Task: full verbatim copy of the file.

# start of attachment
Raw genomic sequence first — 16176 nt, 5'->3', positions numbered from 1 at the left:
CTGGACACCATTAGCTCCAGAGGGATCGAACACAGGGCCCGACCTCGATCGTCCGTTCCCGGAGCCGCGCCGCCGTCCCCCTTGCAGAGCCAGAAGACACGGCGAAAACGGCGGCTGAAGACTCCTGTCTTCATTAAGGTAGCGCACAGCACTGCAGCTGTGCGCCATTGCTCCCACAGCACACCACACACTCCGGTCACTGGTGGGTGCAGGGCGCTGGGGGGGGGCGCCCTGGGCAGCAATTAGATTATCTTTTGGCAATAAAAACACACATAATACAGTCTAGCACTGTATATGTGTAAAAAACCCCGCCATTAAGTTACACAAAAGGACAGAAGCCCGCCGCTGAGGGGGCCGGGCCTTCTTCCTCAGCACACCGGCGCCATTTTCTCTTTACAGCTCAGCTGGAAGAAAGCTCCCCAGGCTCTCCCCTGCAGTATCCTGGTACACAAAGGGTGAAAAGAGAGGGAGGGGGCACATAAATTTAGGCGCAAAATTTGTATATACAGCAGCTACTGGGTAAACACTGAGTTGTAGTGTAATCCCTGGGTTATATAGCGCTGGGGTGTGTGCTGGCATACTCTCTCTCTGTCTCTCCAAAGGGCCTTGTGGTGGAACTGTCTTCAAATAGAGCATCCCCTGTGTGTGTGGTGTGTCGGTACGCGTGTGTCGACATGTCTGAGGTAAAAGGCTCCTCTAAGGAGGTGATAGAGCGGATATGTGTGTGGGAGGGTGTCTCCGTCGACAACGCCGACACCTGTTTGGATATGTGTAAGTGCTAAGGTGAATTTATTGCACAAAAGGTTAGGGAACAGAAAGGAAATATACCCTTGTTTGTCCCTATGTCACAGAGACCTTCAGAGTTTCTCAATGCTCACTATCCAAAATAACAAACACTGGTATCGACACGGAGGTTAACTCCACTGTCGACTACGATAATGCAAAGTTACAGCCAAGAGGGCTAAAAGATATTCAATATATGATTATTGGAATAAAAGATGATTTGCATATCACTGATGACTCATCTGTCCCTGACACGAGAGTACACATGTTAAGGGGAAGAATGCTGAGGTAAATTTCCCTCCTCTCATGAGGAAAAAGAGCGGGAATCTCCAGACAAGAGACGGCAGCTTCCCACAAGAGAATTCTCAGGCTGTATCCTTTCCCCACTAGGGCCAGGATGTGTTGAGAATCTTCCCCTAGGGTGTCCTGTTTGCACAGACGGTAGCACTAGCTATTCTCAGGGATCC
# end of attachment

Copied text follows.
Raw genomic sequence first — 16176 nt, 5'->3', positions numbered from 1 at the left:
CTGGACACCATTAGCTCCAGAGGGATCGAACACAGGGCCCGACCTCGATCGTCCGTTCCCGGAGCCGCGCCGCCGTCCCCCTTGCAGAGCCAGAAGACACGGCGAAAACGGCGGCTGAAGACTCCTGTCTTCATTAAGGTAGCGCACAGCACTGCAGCTGTGCGCCATTGCTCCCACAGCACACCACACACTCCGGTCACTGGTGGGTGCAGGGCGCTGGGGGGGGGCGCCCTGGGCAGCAATTAGATTATCTTTTGGCAATAAAAACACACATAATACAGTCTAGCACTGTATATGTGTAAAAAACCCCGCCATTAAGTTACACAAAAGGACAGAAGCCCGCCGCTGAGGGGGCCGGGCCTTCTTCCTCAGCACACCGGCGCCATTTTCTCTTTACAGCTCAGCTGGAAGAAAGCTCCCCAGGCTCTCCCCTGCAGTATCCTGGTACACAAAGGGTGAAAAGAGAGGGAGGGGGCACATAAATTTAGGCGCAAAATTTGTATATACAGCAGCTACTGGGTAAACACTGAGTTGTAGTGTAATCCCTGGGTTATATAGCGCTGGGGTGTGTGCTGGCATACTCTCTCTCTGTCTCTCCAAAGGGCCTTGTGGTGGAACTGTCTTCAAATAGAGCATCCCCTGTGTGTGTGGTGTGTCGGTACGCGTGTGTCGACATGTCTGAGGTAAAAGGCTCCTCTAAGGAGGTGATAGAGCGGATATGTGTGTGGGAGGGTGTCTCCGTCGACAACGCCGACACCTGTTTGGATATGTGTAAGTGCTAAGGTGAATTTATTGCACAAAAGGTTAGGGAACAGAAAGGAAATATACCCTTGTTTGTCCCTATGTCACAGAGACCTTCAGAGTTTCTCAATGCTCACTATCCAAAATAACAAACACTGGTATCGACACGGAGGTTAACTCCACTGTCGACTACGATAATGCAAAGTTACAGCCAAGAGGGCTAAAAGATATTCAATATATGATTATTGGAATAAAAGATGATTTGCATATCACTGATGACTCATCTGTCCCTGACACGAGAGTACACATGTTAAGGGGAAGAATGCTGAGGTAAATTTCCCTCCTCTCATGAGGAAAAAGAGCGGGAATCTCCAGACAAGAGACGGCAGCTTCCCACAAGAGAATTCTCAGGCTGTATCCTTTCCCCACTAGGGCCAGGATGTGTTGAGAATCTTCCCCTAGGGTGTCCTGTTTGCACAGACGGTAGCACTAGCTATTCTCAGGGATCC